Plant tubers 4-6 inches (10-15 cms) deep, 12-18 inches (30-45 cms) apart. If they are already sprouting, make sure the shoots are pointing upwards, and be gentle, as they break off quite easily. If you don't have many tubers, you can cut them into pieces (don't let these dry out), ensuring that each piece has a bud on it, and plant those.

Caring for Jerusalem Artichokes

General advice is to keep them watered and earth up the stalks as they grow. There's no doubt you'll get a larger harvest, with larger tubers if you do. However, I'll admit that I neglect mine shamefully, even in dry spells, and never earth up, yet I still have more than I ever need.

Because they grow so tall (easily reaching ten feet or more), the plants can suffer wind-rock, or overshadow other crops. If this is likely to happen, cut stalks down to around 4 feet (120 cms) high in mid-summer. This will make them bush out and creates more compact plants. It also discourages flowering (which begins in autumn) and, instead, encourages them to put their energy into growing bigger tubers.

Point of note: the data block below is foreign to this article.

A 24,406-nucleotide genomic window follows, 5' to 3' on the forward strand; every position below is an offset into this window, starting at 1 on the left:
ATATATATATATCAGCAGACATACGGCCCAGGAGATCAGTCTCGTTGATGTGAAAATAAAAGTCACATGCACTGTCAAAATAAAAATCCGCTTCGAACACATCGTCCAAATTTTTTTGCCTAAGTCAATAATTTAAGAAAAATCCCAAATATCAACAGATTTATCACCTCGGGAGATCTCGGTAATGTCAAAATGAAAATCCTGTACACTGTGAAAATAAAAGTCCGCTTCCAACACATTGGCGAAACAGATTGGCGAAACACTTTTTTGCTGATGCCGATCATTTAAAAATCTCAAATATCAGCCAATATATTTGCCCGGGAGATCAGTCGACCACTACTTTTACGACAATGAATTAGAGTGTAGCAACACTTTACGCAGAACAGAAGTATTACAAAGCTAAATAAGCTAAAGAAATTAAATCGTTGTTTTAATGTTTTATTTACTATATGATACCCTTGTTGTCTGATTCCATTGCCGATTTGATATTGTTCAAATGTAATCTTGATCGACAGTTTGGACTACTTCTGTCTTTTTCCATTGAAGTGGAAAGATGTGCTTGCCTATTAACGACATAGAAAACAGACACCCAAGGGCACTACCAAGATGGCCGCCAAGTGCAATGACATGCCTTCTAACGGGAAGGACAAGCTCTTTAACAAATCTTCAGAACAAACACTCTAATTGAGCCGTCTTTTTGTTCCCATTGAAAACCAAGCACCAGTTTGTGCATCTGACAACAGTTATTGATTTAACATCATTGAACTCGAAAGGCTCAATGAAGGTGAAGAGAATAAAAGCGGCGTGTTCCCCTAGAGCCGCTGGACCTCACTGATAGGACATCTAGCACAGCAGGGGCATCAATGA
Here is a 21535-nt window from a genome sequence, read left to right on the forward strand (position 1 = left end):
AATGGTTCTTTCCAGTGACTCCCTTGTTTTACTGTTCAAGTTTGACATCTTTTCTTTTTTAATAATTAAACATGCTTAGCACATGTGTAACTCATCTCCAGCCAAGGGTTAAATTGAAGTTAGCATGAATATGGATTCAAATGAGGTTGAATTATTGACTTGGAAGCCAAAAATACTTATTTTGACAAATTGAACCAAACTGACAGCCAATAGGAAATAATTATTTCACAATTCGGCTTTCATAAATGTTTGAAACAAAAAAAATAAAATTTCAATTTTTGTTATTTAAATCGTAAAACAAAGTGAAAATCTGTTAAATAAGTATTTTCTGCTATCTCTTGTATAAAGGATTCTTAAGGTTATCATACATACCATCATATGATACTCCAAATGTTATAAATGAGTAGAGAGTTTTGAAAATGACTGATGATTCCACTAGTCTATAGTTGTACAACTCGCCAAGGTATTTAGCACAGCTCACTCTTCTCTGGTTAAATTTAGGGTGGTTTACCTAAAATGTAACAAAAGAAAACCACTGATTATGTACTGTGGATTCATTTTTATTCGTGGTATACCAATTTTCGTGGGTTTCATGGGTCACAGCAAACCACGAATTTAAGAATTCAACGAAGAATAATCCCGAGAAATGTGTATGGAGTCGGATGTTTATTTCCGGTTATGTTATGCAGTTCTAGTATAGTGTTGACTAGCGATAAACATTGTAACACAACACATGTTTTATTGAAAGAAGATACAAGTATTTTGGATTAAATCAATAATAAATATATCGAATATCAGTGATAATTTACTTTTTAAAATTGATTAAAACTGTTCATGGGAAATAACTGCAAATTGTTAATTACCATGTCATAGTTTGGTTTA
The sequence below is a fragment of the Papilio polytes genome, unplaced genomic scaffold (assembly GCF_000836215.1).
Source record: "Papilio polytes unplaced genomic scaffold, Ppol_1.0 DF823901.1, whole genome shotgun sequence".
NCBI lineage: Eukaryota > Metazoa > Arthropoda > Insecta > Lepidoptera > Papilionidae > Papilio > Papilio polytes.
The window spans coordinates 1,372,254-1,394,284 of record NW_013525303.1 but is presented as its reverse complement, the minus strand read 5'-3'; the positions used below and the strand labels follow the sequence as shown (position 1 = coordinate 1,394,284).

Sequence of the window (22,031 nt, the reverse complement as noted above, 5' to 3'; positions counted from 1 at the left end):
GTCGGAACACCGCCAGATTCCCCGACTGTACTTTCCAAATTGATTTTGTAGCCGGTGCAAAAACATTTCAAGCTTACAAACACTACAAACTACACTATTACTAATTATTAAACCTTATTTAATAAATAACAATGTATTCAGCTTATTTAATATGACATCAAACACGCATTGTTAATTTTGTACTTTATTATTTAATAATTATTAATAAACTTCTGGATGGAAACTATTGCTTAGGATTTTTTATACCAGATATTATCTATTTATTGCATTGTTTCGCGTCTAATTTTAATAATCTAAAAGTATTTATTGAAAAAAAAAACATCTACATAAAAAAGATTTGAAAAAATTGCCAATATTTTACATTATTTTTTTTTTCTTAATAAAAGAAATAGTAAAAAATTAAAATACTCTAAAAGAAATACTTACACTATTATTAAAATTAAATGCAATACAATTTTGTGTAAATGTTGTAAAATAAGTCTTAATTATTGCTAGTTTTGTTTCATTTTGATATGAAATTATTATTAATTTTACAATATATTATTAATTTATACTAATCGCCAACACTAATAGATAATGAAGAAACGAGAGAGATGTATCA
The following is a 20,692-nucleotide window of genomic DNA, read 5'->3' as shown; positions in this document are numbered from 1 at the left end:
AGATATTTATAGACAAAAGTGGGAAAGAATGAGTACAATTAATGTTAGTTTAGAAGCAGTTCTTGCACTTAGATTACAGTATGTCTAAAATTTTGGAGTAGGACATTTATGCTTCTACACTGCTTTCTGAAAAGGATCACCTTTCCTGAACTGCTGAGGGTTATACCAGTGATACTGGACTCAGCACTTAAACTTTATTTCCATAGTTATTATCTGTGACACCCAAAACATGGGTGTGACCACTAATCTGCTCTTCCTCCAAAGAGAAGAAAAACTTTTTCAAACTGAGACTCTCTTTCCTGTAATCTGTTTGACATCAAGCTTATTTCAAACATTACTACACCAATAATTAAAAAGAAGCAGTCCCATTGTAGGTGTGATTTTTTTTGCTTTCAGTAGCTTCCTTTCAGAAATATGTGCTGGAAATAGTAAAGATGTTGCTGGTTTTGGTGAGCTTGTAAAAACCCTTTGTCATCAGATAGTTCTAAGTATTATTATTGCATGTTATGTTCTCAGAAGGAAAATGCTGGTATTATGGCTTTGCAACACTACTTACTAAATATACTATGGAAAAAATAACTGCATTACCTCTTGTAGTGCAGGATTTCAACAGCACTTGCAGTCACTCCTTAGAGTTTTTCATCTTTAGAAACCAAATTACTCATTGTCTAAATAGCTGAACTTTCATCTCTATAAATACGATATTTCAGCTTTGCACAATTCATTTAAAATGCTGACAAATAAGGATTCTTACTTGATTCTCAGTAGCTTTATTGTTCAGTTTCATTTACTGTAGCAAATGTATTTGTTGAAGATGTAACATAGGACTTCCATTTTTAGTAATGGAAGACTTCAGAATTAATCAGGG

Their flowers provide some late nourishment for insects at a time when many flowers have long gone, though, so rather than cutting them back, you could corral them with deeply set canes and wires, so that they don't wave around over the bed.

Harvesting Jerusalem Artichokes

Start harvesting after the first frost, when the plants begin to die back (around late fall—November in the northern hemisphere). If you're somewhere warmer, like Florida, then leave harvest until mid-winter.

Jerusalem Artichokes aren't easy to store well but one of their advantages is that they're quite happy left in the ground until you need them. If your ground tends to freeze, mulch well to ensure that you can extend the harvest period. If you do need to store them, ensure you put them somewhere very cool and with high humidity to help prevent them from shrivelling.

Replanting for the following harvest